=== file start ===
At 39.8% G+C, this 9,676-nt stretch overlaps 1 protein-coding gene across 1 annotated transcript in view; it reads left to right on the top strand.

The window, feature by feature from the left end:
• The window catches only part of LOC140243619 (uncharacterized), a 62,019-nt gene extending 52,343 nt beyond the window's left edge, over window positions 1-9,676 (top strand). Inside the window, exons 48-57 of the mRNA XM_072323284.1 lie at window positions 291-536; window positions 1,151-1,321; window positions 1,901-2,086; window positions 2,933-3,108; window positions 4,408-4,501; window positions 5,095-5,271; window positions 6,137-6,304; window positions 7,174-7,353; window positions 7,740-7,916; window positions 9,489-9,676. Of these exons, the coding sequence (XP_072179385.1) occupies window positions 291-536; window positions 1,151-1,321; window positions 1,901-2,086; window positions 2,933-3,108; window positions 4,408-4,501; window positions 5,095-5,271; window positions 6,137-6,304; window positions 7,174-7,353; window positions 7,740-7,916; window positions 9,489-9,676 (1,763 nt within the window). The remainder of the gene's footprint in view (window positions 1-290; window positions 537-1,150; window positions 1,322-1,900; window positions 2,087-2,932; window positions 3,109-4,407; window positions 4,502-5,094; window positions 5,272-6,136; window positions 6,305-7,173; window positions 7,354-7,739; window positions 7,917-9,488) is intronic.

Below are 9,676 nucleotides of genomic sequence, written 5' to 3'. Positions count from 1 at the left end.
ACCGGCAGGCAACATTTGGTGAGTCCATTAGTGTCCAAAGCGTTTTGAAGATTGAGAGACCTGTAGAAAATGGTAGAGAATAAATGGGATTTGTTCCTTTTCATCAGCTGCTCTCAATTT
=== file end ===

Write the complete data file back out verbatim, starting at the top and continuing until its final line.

At 39.8% G+C, this 9,676-nt stretch overlaps 1 protein-coding gene across 1 annotated transcript in view; it reads left to right on the top strand.

The window, feature by feature from the left end:
• The window catches only part of LOC140243619 (uncharacterized), a 62,019-nt gene extending 52,343 nt beyond the window's left edge, over window positions 1-9,676 (top strand). Inside the window, exons 48-57 of the mRNA XM_072323284.1 lie at window positions 291-536; window positions 1,151-1,321; window positions 1,901-2,086; window positions 2,933-3,108; window positions 4,408-4,501; window positions 5,095-5,271; window positions 6,137-6,304; window positions 7,174-7,353; window positions 7,740-7,916; window positions 9,489-9,676. Of these exons, the coding sequence (XP_072179385.1) occupies window positions 291-536; window positions 1,151-1,321; window positions 1,901-2,086; window positions 2,933-3,108; window positions 4,408-4,501; window positions 5,095-5,271; window positions 6,137-6,304; window positions 7,174-7,353; window positions 7,740-7,916; window positions 9,489-9,676 (1,763 nt within the window). The remainder of the gene's footprint in view (window positions 1-290; window positions 537-1,150; window positions 1,322-1,900; window positions 2,087-2,932; window positions 3,109-4,407; window positions 4,502-5,094; window positions 5,272-6,136; window positions 6,305-7,173; window positions 7,354-7,739; window positions 7,917-9,488) is intronic.

Below are 9,676 nucleotides of genomic sequence, written 5' to 3'. Positions count from 1 at the left end.
ACCGGCAGGCAACATTTGGTGAGTCCATTAGTGTCCAAAGCGTTTTGAAGATTGAGAGACCTGTAGAAAATGGTAGAGAATAAATGGGATTTGTTCCTTTTCATCAGCTGCTCTCAATTT